Gerard Sarnat won San Francisco Poetry’s 2020 Contest, the Poetry in the Arts First Place Award plus the Dorfman Prize, and has been nominated for a handful of recent Pushcarts plus Best of the Net Awards. Gerry is widely published in academic-related journals (e.g., Universities of Chicago/ Maine/ San Francisco/Toronto, Stanford, Oberlin, Brown, Columbia, Harvard, Pomona, Johns Hopkins, Wesleyan, Penn, Dartmouth, New Mexico, Oklahoma, Baltimore) plus national (e.g., Gargoyle, Main Street Rag, New Delta Review, Northampton Poetry Review, Peauxdunque Review, MiPOesias, American Journal Of Poetry, Kurt Vonnegut Museum and Library Literary Journal, South Broadway Press, Parhelion, Clementine, pamplemousse, Red Wheelbarrow, Deluge, Poetry Quarterly, poetica, Tipton Journal, Hypnopomp, Free State Review, Poetry Circle, Buddhist Poetry Review, Poets And War, Thank You For Your Service Anthology, Wordpeace, Lowestoft Chronicle, 2020 International Human Rights Art Festival, Cliterature, Qommunicate, Indolent Books, Snapdragon, Pandemonium Press, Boston Literary Magazine, Montana Mouthful, Arkansas Review, Texas Review, San Antonio Review, Open: Journal of Arts & Letters, Brooklyn Review, pacificREVIEW, San Francisco Magazine, The Los Angeles Review, Fiction Southeast and The New York Times) and international publications (e.g., Review Berlin, London Reader, Voices Israel, Foreign Lit, New Ulster, Oslo’s Griffel, Transnational, Southbank, Wellington Street Review, Rome’s Lotus-Eaters, Nigeria’s Libretto). He’s authored the collections Homeless Chronicles: From Abraham to Burning Man (2010), Disputes (2012), 17s (2014), Melting the Ice King (2016). Gerry is a physician who’s built and staffed clinics for the marginalized as well as a Stanford professor and healthcare CEO. Currently he is devoting energy/ resources to deal with climate change justice. Gerry’s been married since 1969 with three kids plus six grandsons, and is looking forward to future granddaughters. gerardsarnat.com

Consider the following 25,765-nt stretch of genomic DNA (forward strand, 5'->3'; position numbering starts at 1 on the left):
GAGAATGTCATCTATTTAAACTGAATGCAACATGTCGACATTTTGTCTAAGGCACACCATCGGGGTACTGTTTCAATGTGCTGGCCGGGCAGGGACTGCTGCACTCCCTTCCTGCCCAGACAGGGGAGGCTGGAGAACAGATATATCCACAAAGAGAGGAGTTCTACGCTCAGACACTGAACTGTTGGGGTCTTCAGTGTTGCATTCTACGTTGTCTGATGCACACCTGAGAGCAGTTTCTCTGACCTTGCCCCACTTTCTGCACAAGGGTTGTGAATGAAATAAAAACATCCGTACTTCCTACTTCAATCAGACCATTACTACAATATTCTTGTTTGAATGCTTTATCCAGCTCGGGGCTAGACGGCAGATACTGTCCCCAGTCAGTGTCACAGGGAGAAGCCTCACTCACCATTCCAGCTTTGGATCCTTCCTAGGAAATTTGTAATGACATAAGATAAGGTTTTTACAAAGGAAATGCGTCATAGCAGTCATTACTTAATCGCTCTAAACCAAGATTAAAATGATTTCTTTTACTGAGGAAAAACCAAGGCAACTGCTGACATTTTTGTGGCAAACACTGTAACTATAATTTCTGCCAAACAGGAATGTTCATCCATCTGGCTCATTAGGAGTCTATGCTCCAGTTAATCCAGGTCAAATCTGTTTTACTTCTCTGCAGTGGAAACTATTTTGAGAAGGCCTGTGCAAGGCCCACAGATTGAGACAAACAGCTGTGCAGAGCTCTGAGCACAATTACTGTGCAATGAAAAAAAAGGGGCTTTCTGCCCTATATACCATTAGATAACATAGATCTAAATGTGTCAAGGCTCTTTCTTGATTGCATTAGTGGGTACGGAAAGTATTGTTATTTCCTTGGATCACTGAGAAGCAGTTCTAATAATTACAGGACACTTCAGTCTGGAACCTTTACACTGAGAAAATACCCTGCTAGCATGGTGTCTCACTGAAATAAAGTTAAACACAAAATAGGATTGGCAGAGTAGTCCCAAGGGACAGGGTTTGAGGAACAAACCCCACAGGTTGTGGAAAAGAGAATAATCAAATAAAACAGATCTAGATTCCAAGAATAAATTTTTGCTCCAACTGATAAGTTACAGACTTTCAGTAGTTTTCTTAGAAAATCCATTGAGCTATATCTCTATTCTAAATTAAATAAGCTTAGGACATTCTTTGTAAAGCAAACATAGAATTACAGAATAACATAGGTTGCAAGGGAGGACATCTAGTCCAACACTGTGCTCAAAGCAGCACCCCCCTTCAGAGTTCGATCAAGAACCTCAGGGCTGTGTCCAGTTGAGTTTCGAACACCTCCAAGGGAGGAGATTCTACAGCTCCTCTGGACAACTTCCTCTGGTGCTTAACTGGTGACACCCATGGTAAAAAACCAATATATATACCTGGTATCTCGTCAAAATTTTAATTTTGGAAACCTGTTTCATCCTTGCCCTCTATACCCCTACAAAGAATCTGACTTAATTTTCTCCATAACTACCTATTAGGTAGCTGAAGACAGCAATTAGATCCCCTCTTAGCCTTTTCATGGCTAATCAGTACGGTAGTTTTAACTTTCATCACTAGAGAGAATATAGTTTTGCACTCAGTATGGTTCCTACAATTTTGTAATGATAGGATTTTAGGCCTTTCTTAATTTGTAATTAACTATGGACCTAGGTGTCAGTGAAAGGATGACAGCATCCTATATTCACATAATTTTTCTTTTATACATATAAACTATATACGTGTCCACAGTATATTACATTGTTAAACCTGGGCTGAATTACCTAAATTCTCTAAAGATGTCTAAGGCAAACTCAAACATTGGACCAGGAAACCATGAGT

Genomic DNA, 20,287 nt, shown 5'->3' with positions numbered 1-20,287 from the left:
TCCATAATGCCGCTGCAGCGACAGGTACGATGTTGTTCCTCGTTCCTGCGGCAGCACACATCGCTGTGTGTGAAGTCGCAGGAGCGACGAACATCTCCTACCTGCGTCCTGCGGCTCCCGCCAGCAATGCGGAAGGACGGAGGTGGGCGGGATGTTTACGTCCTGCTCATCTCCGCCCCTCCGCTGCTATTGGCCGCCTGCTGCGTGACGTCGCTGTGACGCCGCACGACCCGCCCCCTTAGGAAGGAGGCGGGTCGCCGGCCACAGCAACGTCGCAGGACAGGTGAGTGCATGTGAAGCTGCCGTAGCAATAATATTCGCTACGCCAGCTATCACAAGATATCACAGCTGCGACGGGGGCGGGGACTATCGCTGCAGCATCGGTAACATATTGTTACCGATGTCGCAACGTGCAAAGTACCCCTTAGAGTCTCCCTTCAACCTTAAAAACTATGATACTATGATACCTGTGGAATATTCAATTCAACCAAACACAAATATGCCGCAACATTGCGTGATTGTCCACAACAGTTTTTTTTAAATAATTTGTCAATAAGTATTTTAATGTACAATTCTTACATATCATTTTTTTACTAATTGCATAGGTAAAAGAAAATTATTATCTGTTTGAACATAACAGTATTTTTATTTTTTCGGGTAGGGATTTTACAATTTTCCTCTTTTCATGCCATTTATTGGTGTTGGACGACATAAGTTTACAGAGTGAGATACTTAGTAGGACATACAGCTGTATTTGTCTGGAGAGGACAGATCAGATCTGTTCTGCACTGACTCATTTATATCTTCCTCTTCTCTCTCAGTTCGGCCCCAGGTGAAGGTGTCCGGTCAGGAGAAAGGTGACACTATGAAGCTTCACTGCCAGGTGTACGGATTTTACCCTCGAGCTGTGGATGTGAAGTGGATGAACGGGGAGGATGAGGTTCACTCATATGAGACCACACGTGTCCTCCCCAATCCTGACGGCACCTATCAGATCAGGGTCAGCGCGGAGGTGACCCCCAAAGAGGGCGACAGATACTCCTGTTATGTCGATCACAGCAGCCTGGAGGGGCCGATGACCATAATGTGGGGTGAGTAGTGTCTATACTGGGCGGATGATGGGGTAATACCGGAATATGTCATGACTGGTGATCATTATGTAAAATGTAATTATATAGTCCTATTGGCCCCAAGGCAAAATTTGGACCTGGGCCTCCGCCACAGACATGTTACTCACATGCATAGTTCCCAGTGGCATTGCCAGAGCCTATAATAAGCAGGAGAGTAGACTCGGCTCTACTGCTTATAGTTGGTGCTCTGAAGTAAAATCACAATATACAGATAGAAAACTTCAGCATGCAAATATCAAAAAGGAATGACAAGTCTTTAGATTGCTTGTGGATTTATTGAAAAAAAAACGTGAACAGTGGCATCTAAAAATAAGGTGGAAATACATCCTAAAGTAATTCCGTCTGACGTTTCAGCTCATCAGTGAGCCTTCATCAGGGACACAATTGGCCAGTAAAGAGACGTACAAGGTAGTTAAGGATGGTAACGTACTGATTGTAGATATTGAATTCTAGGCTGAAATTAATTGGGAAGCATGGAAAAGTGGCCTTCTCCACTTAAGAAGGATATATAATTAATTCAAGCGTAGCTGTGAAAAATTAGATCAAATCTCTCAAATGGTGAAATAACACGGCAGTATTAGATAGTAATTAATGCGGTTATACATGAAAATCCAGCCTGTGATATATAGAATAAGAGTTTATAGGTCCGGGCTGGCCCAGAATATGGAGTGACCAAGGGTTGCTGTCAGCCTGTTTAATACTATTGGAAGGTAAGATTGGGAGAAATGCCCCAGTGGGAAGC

Anatoly (Alec) Schmidt is a research scientist (from physics to finance) and adjunct prof. He currently resides in New Jersey. Alec published three professional monographs and self-published memoir Everything that can happen to you happens today. Alec’s story “Requiem for my parents” was published by the Tilde Magazine in June 2020. He was born and studied Physics in Riga, Latvia.
Danny Earl Simmons lives in Lebanon, Oregon. His poems have appeared in a variety of journals such as The Pedestal Magazine, The Main Street Rag, Chiron Review, IthacaLit, and San Pedro River Review. He is the author of a poetry chapbook entitled The Allness of Everything (Maverick Duck Press) and curates the Galleywinter Poetry Series.
Ron Singer (www.ronsinger.net) is a New York City lifer who has travelled to, lived in, and written about many other places. Among his books, these are the most recent:
The Promised End (Unsolicited Press, Dec. 2019). This is a collection of stories about aging. You can find reviews at Amazon. On You Tube and the publisher’s website, there are also video recordings of the author reading from the book.
Gravy (Unsolicited Press, July 2020). This is a mixed-genre collection about life after 70. On YouTube and the publisher’s website, you can find three video recordings of the author reading from this book.
The Real Presence (Adelaide Books, 2021). This is a historical novel, set mainly in Nigeria, and centering around the Biafra War (1967-70). On YouTube and the publisher’s website, you can find video recordings of the author reading from this book.
Singer has recently completed The Geistmann Trilogy, a progressive political thriller. He is also shopping two poetry collections. Where’s the Poet (Now)? is New-York-centric, and Listen Hard Enough reflects Singer’s global citizenship.